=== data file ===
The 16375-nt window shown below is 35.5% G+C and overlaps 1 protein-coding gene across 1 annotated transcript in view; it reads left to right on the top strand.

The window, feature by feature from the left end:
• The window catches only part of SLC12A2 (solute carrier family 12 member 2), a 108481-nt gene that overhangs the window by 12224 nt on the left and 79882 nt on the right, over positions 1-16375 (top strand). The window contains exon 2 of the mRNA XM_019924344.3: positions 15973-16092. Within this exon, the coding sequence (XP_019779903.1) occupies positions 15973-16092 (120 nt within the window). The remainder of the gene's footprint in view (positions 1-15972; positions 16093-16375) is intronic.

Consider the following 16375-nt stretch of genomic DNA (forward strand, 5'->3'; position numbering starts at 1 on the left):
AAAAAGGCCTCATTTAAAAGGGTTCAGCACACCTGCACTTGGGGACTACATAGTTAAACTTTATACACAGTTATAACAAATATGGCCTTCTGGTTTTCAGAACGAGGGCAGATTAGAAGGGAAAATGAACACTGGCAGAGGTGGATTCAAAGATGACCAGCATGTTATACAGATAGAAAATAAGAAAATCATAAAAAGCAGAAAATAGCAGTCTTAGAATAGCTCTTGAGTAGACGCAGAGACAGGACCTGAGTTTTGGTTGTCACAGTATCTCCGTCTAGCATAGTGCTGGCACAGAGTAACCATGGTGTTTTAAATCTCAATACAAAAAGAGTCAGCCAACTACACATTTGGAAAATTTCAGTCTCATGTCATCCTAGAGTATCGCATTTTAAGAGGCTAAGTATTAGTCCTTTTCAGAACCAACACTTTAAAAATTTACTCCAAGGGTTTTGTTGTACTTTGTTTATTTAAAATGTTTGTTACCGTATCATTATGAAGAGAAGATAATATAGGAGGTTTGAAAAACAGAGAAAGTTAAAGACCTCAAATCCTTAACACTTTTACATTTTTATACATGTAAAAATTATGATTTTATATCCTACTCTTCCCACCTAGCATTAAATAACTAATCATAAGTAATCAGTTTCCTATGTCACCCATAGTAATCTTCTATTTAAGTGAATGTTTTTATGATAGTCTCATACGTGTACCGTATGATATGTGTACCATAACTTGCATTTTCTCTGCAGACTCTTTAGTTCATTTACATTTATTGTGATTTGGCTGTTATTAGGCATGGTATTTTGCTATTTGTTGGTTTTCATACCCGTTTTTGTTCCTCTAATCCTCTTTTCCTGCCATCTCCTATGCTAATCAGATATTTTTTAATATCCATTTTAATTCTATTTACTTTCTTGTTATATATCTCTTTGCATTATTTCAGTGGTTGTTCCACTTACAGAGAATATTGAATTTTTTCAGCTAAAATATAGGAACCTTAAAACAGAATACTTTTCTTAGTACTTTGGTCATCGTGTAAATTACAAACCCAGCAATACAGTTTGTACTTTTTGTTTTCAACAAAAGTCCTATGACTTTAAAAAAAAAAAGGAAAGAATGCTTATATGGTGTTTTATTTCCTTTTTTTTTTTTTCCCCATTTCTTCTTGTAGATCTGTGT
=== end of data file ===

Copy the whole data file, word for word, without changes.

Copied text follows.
The 16375-nt window shown below is 35.5% G+C and overlaps 1 protein-coding gene across 1 annotated transcript in view; it reads left to right on the top strand.

The window, feature by feature from the left end:
• The window catches only part of SLC12A2 (solute carrier family 12 member 2), a 108481-nt gene that overhangs the window by 12224 nt on the left and 79882 nt on the right, over positions 1-16375 (top strand). The window contains exon 2 of the mRNA XM_019924344.3: positions 15973-16092. Within this exon, the coding sequence (XP_019779903.1) occupies positions 15973-16092 (120 nt within the window). The remainder of the gene's footprint in view (positions 1-15972; positions 16093-16375) is intronic.

Consider the following 16375-nt stretch of genomic DNA (forward strand, 5'->3'; position numbering starts at 1 on the left):
AAAAAGGCCTCATTTAAAAGGGTTCAGCACACCTGCACTTGGGGACTACATAGTTAAACTTTATACACAGTTATAACAAATATGGCCTTCTGGTTTTCAGAACGAGGGCAGATTAGAAGGGAAAATGAACACTGGCAGAGGTGGATTCAAAGATGACCAGCATGTTATACAGATAGAAAATAAGAAAATCATAAAAAGCAGAAAATAGCAGTCTTAGAATAGCTCTTGAGTAGACGCAGAGACAGGACCTGAGTTTTGGTTGTCACAGTATCTCCGTCTAGCATAGTGCTGGCACAGAGTAACCATGGTGTTTTAAATCTCAATACAAAAAGAGTCAGCCAACTACACATTTGGAAAATTTCAGTCTCATGTCATCCTAGAGTATCGCATTTTAAGAGGCTAAGTATTAGTCCTTTTCAGAACCAACACTTTAAAAATTTACTCCAAGGGTTTTGTTGTACTTTGTTTATTTAAAATGTTTGTTACCGTATCATTATGAAGAGAAGATAATATAGGAGGTTTGAAAAACAGAGAAAGTTAAAGACCTCAAATCCTTAACACTTTTACATTTTTATACATGTAAAAATTATGATTTTATATCCTACTCTTCCCACCTAGCATTAAATAACTAATCATAAGTAATCAGTTTCCTATGTCACCCATAGTAATCTTCTATTTAAGTGAATGTTTTTATGATAGTCTCATACGTGTACCGTATGATATGTGTACCATAACTTGCATTTTCTCTGCAGACTCTTTAGTTCATTTACATTTATTGTGATTTGGCTGTTATTAGGCATGGTATTTTGCTATTTGTTGGTTTTCATACCCGTTTTTGTTCCTCTAATCCTCTTTTCCTGCCATCTCCTATGCTAATCAGATATTTTTTAATATCCATTTTAATTCTATTTACTTTCTTGTTATATATCTCTTTGCATTATTTCAGTGGTTGTTCCACTTACAGAGAATATTGAATTTTTTCAGCTAAAATATAGGAACCTTAAAACAGAATACTTTTCTTAGTACTTTGGTCATCGTGTAAATTACAAACCCAGCAATACAGTTTGTACTTTTTGTTTTCAACAAAAGTCCTATGACTTTAAAAAAAAAAAGGAAAGAATGCTTATATGGTGTTTTATTTCCTTTTTTTTTTTTTCCCCATTTCTTCTTGTAGATCTGTGT